Such a step change in man­u­fac­tur­ing in Africa is, with­out doubt, achiev­able. A num­ber of suc­cess­ful in­dus­trial clus­ters have al­ready emerged over the past 10 years, in­clud­ing Ethiopia’s ap­parel and footwear sec­tor and Morocco’s au­to­mo­tive and aero­space in­dus­tries. The chal­lenge is to cre­ate more such suc­cess sto­ries.

It won’t be easy — and it won’t be on low labour costs alone. For both do­mes­tic and ex­port op­por­tu­ni­ties, African coun­tries need to ad­dress over­all pro­duc­tiv­ity and cost com­pet­i­tive­ness.

Ethiopia’s suc­cess in ap­parel and footwear has been due to its low unit labour costs. So it is able to man­u­fac­ture a polo shirt for $0.14, less than half the cost in China and Viet­nam, and leather loafers for one-third the unit cost of Viet­nam and one-fifth the unit cost in China.

Ethiopia’s ex­pe­ri­ence demon­strates the need to act on a broad front to im­prove the com­pet­i­tive­ness of African man­u­fac­tur­ing.

One help­ful ex­port lever is the African Growth and Op­por­tu­nity Act trade agree­ment be­tween the US and about 40 sub-Sa­ha­ran African na­tions. McKin­sey’s re­search shows this agree­ment could re­duce the cost of African goods im­ported into the US by up to 50%. But few coun­tries fully ex­ploit this op­por­tu­nity.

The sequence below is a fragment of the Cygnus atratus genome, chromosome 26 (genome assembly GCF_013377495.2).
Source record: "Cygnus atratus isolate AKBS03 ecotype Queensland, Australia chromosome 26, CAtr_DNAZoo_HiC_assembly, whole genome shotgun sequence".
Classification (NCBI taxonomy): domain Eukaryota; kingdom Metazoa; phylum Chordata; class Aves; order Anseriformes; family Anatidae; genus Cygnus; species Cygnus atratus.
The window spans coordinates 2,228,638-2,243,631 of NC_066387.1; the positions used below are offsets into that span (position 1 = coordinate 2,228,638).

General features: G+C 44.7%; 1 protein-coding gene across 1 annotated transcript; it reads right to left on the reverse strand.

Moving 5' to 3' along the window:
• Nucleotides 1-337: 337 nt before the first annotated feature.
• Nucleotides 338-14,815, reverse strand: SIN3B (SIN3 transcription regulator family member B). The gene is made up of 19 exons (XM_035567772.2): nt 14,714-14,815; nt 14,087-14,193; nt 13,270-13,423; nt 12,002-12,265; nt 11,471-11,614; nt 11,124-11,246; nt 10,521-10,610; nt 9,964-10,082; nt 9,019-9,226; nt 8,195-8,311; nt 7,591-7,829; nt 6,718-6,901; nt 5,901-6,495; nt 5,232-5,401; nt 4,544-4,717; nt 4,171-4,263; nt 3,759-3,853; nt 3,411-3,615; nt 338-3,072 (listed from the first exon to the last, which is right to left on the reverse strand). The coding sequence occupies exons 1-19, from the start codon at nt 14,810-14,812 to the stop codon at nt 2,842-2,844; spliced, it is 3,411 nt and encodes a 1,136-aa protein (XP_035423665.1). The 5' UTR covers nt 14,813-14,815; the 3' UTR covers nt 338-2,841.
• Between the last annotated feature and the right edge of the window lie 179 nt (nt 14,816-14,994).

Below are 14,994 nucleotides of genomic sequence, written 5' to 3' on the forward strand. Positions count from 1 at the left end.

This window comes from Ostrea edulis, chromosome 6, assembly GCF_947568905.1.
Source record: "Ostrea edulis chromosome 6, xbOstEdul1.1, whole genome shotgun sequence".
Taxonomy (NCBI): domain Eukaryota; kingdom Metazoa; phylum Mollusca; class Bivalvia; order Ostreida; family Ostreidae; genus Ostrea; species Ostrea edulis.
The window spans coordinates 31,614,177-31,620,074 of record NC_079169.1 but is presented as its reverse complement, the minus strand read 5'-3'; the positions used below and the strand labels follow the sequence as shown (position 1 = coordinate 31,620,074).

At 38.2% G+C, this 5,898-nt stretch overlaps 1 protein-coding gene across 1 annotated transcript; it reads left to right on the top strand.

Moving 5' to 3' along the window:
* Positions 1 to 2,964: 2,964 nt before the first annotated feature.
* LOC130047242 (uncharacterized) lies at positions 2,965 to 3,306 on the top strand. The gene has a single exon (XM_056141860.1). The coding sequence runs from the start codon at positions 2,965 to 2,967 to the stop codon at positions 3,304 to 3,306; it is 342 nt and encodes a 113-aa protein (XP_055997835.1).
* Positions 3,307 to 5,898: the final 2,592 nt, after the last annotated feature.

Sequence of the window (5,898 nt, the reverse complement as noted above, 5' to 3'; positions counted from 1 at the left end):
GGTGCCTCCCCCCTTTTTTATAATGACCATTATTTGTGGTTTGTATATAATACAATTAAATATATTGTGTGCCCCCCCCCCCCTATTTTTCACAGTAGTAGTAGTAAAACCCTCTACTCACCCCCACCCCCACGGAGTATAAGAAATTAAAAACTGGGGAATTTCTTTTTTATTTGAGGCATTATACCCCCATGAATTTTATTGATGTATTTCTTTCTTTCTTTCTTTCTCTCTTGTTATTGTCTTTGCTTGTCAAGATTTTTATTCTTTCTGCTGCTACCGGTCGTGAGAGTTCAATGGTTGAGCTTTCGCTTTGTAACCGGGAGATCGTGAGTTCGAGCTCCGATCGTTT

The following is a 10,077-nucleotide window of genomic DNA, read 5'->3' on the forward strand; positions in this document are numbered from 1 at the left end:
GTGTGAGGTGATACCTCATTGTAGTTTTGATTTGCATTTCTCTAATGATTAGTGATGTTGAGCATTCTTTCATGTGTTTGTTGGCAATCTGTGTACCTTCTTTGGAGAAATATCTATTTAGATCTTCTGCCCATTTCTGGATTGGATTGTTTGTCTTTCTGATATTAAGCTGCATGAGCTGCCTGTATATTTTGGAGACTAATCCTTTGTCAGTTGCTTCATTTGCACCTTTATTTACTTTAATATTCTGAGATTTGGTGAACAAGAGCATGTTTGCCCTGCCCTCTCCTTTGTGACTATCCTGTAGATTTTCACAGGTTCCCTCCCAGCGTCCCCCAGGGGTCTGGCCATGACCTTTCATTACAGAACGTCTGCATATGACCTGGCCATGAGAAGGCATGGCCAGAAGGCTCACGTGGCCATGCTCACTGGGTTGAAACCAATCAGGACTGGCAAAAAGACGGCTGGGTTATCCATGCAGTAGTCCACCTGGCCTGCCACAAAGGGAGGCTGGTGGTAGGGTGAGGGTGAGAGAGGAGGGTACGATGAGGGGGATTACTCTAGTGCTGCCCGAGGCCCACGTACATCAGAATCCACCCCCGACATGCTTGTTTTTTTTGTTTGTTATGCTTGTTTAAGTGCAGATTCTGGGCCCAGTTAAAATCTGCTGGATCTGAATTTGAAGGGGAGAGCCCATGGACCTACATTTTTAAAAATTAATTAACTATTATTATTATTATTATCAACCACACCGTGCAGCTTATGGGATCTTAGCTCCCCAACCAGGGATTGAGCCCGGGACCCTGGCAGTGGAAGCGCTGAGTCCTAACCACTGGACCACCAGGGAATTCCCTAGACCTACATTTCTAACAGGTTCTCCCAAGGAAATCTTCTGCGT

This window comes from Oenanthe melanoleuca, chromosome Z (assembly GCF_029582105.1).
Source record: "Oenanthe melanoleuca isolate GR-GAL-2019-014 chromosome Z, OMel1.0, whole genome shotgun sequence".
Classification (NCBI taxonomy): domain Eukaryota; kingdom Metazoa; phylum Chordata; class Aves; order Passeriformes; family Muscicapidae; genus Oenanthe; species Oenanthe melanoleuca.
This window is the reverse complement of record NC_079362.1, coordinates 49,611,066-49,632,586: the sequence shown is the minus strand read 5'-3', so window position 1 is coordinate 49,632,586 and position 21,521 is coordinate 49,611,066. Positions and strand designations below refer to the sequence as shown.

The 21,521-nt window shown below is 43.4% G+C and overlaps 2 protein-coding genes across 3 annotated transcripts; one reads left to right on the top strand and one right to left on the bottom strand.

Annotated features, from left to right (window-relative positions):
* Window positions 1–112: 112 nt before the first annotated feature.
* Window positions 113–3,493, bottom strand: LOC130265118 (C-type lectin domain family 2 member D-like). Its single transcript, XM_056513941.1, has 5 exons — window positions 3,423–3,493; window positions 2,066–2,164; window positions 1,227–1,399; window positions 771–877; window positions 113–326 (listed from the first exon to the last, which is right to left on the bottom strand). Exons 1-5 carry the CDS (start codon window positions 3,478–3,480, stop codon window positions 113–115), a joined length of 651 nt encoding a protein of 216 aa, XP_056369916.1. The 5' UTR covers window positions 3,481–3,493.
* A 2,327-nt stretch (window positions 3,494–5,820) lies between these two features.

To make the op­por­tu­nity a re­al­ity will re­quire African com­pa­nies to im­prove their pro­duc­tiv­ity and com­pet­i­tive­ness and build scale. To en­able them to do so, Africa’s gov­ern­ments need to weigh in with an ag­gres­sive agenda to en­able African busi­nesses to step up their per­for­mance.

Although Africa’s busi­ness en­vi­ron­ment has im­proved in the past two decades, even this year the World Bank put only seven African coun­tries in the top half of its Do­ing Busi­ness rank­ing. To im­prove the pro­duc­tiv­ity of cor­po­rate Africa, gov­ern­ments need to en­sure that the ba­sics of re­li­able power sup­ply, lo­gis­tics, and avail­able in­dus­trial land are in place.

They can en­able the growth of mar­kets by us­ing po­lit­i­cal en­gage­ment and trade agree­ments to deepen re­gional trade and re­move non-tar­iff con­straints. They can also mar­ket African pro­duc­tion ca­pa­bil­i­ties, bol­ster agen­cies to pro­mote in­vest­ment, and de­velop spe­cial eco­nomic zones.

The re­wards of ac­cel­er­ated in­dus­tri­al­i­sa­tion would be im­mense, trans­form­ing wealth, tax re­ceipts, pro­duc­tiv­ity and skills, and the bal­ance of pay­ments, and cre­at­ing mil­lions of jobs. Africa has its man­u­fac­tur­ing suc­cess sto­ries, but they re­main too few and far be­tween. Now is the time to put that right.

Leke is a se­nior part­ner at McKin­sey & Com­pany in SA and Ermias is a part­ner at McKin­sey & Com­pany in Kenya.

 ?? Pic­ture: REUTERS ?? Work­ers in a leather fac­tory in Ad­dis Ababa help Ethiopia to grow ex­ports of man­u­fac­tured goods in one of sev­eral in­dus­trial clus­ters aris­ing in Africa in re­cent years.
Pic­ture: REUTERS Work­ers in a leather fac­tory in Ad­dis Ababa help Ethiopia to grow ex­ports of man­u­fac­tured goods in one of sev­eral in­dus­trial clus­ters aris­ing in Africa in re­cent years.